One question that has been on many people’s lips is whether or not their weight impacts Sleep Apnea or puts them at a higher risk of developing OSA. If this is a question that you’re asking yourself, know that you are not alone.
Many research studies have been conducted over the years with the sole purpose of examining the connection between Sleep Apnea and weight. As the medical community is learning more about this sleep disorder, some interesting facts have emerged when it comes to the impact of excess weight and weight loss on Sleep Apnea.
Below, we will look at the connection between weight and Sleep Apnea, whether it increases your risk level and whether CPAP therapy leads to weight loss.
The relationship between body weight and Sleep Apnea is certainly complex. And it seems in some cases, weight can play a more defining role in how severe a Sleep Apnea diagnosis can be.
According to some research studies, not only is obesity a reversible risk factor for Obstructive Sleep Apnea (OSA) but poor sleep quality caused by this sleep disorder can lead to excessive weight gain. This suggests that the connection between Sleep Apnea and weight is somewhat reciprocal.
As we know, OSA is caused by a partial or full blockage of the upper airway passages during sleep. For those individuals who are considered overweight, excess weight both in the neck and in abdominal gait can put extra pressure on the chest and upper airways reducing lung capacity and lead to or worsen the symptoms of Sleep Apnea.
Many sleep specialists have long considered weight gain as one of the core indicators of a Sleep Apnea diagnosis. As we mentioned briefly above, those who are considered overweight have excess fat in certain areas of their body which can restrict or reduce lung performance.
For example, excess weight in the neck area called pharyngeal fat blocks a person’s airway passage when the muscles are already relaxed. The more fat that is deposited in this area, the more pressure the throat and nasal passages are being put under. This is why snoring is considered an OSA symptom - as air passes through a restricted passage causing a loud noise. The higher an individual’s body mass index (BMI), the more likely they are to experience apneic events during sleep.
On the other hand, when Sleep Apnea is left untreated it can lead to increased weight gain. Untreated Sleep Apnea leads to both poor sleep quality and chronic daytime fatigue. During periods of sleep deprivation, our bodies struggle to manage two core hormones that regulate appetite: leptin and ghrelin.
Leptin (a hormone that suppresses appetite) decreases while ghrelin (a hormone that stimulates appetite) increases. This causes cravings to increase especially for foods that are rich in calories. That is why many people who suffer from poor sleep quality often reach for meals that are more convenient or are rich in sugar and fat.
However, OSA is also known for impacting an individual’s energy level which is vital for keeping a healthy body weight. Chronic daytime fatigue means there is a higher chance that those with untreated Sleep Apnea are not getting adequate exercise on a regular basis. This decrease in physical activity combined with dietary changes can lead to additional weight gain.
While there are significant health risks that Sleep Apnea poses to all individuals while left untreated, there are some which may be more worrisome to those that are experiencing weight gain or are overweight.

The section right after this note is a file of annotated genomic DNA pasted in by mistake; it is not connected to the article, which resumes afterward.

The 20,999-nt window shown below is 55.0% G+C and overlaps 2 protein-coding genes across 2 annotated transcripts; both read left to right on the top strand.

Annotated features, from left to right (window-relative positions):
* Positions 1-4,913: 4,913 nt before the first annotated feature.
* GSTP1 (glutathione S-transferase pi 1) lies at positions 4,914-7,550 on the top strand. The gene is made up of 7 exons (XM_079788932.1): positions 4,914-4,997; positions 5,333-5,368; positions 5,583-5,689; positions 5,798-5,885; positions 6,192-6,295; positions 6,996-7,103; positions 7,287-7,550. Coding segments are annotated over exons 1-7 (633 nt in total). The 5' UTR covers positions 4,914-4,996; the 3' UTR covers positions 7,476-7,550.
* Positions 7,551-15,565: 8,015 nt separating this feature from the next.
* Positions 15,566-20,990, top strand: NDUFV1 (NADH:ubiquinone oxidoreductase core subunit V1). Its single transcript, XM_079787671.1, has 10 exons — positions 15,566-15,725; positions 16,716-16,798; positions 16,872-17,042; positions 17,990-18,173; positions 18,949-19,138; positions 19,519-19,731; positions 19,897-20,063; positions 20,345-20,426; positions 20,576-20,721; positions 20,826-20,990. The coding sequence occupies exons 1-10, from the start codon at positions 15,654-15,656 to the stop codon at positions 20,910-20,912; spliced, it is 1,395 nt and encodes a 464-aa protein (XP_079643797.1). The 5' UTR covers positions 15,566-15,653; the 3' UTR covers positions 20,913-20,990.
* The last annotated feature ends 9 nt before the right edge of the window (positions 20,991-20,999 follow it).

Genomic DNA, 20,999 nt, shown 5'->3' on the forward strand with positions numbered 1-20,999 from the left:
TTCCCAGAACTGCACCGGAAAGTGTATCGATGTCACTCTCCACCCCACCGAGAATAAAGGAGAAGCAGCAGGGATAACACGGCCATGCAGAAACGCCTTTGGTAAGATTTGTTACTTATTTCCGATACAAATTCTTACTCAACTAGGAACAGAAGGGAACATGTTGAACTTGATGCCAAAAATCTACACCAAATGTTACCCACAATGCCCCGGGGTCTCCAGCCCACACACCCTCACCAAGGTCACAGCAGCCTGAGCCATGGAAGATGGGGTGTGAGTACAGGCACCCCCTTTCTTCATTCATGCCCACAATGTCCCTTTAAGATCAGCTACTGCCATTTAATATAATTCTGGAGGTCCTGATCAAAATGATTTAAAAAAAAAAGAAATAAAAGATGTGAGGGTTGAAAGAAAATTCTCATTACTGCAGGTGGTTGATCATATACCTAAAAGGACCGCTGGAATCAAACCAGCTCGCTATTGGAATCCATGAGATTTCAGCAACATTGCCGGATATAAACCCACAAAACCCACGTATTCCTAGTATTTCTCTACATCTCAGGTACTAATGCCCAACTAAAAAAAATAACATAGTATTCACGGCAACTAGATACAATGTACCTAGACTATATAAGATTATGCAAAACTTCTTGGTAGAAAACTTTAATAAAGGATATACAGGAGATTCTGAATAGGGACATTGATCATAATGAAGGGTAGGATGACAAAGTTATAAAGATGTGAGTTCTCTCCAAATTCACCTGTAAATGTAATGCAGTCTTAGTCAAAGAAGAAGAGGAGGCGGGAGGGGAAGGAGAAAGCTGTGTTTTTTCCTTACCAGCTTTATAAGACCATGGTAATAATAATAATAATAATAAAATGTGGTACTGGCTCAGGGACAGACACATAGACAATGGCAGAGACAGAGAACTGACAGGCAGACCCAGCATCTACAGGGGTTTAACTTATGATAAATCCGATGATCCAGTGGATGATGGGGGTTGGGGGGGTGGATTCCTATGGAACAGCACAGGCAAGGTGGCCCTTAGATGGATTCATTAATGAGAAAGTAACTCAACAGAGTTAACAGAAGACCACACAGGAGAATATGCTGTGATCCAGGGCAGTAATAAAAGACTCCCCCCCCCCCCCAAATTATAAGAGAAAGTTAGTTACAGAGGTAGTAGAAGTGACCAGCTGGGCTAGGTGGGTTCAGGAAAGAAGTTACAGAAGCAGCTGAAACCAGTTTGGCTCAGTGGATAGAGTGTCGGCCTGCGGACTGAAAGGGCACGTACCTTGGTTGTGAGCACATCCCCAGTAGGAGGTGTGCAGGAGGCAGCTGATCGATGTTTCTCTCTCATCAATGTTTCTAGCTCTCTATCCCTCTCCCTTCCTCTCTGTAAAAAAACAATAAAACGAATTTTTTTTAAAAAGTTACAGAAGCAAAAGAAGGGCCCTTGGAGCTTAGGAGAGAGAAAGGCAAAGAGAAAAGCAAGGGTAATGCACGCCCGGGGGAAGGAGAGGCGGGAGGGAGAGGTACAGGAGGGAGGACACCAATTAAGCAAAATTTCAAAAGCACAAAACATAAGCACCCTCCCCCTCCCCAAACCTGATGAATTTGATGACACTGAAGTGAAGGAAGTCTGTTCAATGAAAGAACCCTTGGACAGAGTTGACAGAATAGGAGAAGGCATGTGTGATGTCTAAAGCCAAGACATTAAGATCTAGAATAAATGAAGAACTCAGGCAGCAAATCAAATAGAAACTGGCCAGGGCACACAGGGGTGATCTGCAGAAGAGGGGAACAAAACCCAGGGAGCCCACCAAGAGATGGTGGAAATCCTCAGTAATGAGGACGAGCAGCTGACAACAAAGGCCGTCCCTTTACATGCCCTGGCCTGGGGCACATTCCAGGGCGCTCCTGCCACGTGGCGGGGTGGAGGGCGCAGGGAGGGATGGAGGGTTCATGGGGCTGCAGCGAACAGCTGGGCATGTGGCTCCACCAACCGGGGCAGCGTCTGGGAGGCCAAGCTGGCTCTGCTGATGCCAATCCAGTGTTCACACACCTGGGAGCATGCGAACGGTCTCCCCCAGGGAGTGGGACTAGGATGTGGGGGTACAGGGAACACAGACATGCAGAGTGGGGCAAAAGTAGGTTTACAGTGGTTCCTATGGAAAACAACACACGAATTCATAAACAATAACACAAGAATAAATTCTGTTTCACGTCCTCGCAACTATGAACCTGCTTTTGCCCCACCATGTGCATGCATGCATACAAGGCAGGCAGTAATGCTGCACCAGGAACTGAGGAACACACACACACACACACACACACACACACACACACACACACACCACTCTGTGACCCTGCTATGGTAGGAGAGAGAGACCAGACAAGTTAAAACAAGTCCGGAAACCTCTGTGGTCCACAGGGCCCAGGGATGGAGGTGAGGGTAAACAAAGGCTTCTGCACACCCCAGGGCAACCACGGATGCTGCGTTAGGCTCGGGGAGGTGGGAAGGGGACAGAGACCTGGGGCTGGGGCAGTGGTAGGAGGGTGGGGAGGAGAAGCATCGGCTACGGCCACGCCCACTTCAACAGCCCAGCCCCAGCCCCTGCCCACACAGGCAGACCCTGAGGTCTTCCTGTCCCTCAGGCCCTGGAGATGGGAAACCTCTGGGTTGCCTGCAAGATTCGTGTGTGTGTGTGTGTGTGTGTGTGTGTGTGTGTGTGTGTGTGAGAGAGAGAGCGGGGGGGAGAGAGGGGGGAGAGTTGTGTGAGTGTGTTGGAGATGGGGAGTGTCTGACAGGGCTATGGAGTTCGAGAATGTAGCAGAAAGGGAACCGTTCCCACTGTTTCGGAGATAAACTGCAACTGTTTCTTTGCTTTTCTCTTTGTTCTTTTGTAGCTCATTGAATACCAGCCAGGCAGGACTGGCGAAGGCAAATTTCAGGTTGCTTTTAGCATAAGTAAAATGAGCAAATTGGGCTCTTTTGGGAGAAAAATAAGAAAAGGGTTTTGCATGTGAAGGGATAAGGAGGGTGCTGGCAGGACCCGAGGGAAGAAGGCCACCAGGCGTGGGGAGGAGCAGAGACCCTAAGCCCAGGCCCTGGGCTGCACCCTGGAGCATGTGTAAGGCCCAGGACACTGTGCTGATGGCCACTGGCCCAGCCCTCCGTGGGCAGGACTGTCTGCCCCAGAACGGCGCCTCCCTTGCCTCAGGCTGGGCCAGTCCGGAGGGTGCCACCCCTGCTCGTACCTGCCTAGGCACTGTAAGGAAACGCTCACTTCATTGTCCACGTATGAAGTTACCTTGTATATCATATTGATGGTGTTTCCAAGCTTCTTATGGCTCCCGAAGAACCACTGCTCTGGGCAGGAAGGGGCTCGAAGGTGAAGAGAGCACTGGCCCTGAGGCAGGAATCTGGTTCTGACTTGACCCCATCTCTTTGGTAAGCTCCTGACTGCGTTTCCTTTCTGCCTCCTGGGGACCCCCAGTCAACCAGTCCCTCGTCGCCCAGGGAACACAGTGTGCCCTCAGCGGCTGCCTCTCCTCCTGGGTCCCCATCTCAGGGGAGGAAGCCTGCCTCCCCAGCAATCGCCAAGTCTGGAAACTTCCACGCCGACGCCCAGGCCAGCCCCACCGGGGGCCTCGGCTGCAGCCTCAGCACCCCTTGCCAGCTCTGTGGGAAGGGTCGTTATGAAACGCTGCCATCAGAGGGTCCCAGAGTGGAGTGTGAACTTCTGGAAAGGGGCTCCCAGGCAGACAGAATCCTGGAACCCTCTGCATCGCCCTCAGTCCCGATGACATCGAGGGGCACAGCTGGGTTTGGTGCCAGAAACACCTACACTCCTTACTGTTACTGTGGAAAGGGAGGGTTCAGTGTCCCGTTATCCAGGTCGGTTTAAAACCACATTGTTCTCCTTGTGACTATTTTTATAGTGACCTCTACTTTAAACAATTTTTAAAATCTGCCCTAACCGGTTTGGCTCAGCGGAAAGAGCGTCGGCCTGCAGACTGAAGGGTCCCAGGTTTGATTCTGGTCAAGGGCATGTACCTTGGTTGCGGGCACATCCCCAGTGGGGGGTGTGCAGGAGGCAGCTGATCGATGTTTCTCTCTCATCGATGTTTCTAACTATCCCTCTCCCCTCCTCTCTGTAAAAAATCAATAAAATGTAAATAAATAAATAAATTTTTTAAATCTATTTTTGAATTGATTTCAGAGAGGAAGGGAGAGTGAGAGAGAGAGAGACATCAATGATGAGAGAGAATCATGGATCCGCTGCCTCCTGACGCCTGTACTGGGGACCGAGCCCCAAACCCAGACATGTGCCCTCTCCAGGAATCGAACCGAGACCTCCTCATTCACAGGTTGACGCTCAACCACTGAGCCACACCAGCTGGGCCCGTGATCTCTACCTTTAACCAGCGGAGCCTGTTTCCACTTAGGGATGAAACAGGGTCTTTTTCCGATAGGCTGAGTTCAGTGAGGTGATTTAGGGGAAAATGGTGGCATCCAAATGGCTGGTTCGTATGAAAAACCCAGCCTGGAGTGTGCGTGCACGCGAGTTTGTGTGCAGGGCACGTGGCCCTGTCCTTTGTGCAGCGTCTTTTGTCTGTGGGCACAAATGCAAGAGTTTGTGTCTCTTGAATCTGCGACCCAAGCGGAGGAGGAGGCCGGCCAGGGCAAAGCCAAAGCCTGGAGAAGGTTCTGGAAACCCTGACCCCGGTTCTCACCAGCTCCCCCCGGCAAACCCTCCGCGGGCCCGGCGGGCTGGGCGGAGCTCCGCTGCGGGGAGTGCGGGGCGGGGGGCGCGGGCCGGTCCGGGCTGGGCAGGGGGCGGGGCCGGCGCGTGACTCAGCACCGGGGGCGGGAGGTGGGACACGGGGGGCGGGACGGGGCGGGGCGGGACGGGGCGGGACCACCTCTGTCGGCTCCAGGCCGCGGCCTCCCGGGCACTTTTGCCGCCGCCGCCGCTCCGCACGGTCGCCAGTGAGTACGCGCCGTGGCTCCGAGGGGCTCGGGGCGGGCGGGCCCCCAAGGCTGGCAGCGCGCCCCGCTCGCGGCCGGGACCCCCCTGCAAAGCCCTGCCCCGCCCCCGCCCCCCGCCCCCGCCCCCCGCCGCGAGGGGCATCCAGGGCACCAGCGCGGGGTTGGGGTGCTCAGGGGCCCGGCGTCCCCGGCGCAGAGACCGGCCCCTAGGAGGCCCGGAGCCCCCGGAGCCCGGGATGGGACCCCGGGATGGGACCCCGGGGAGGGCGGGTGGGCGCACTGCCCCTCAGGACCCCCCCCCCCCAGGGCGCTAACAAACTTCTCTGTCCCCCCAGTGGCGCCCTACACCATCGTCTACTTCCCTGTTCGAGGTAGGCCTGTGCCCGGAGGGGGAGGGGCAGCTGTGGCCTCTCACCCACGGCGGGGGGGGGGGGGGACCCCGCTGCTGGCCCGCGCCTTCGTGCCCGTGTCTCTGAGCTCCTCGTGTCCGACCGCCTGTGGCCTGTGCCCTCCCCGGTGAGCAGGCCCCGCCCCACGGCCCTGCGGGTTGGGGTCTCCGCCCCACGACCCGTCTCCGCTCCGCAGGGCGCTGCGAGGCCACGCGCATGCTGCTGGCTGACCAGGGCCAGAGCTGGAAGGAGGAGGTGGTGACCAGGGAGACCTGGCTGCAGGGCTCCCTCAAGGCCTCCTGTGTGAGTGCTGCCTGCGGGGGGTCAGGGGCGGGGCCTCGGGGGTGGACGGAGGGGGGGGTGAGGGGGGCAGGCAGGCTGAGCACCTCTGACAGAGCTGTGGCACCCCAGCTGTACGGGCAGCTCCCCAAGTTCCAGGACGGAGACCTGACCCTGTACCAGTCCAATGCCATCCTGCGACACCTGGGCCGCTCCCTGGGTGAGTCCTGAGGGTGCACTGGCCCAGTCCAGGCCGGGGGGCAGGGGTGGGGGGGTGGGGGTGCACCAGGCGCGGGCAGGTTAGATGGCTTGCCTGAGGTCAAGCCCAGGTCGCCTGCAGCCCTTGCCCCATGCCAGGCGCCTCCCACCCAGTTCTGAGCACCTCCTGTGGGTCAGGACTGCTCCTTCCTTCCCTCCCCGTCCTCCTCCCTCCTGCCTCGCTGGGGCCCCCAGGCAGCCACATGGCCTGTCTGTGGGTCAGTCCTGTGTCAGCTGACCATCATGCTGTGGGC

Excess weight can not only put pressure on your airway passages and lung functioning but also on other vital organs. For example, it is common for those who are overweight to suffer from heart problems. The same is seen in those with untreated OSA.
Sleep Apnea and cardiovascular disease have long been linked with many patients experiencing issues such as hypertension, atrial fibrillation, heart arrhythmias and coronary heart disease. These heart conditions develop due to the drop in blood oxygen saturation levels during an apneic event. Without taking proactive and preventative measures, these conditions are compounded.
The link between CPAP therapy and weight loss has been a hot topic among Sleep Apnea patients and sleep professionals for many years with many patients believing that using a CPAP machine will lead to a loss in weight. But is this fact or fiction?
The answer is it depends. In most cases, it will all come down to individual circumstances. Where weight gain is a result of the hormones leptin and ghrelin not being regulated, then continued compliance with CPAP therapy can improve sleep quality and hormone regulation. This in turn will result in an increase in energy levels and improved mood which can all contribute to weight loss. However, where obesity was one of many risk factors for OSA, other long-term lifestyle and behavioural changes are necessary.
While CPAP therapy can certainly lead to a loss of weight which reduces OSA symptoms, that is not to say that weight loss is a cure for Sleep Apnea. The management of this sleep disorder is an ongoing commitment and requires long-term therapy compliance.
When it comes to Sleep Apnea and weight, early intervention is key to reclaiming a great quality of sleep and life.
If you believe that you may be suffering from untreated Sleep Apnea or have noticed weight gain since starting CPAP therapy, talk to your physician as soon as possible. Your doctor will be able to provide you with an accurate diagnosis and treatment plan.
After all, treating Sleep Apnea is not just about getting CPAP therapy, it’s about taking care of your health. Making necessary lifestyle changes when it comes to our sleep hygiene, weight and health can have an enormous positive impact on sleep.
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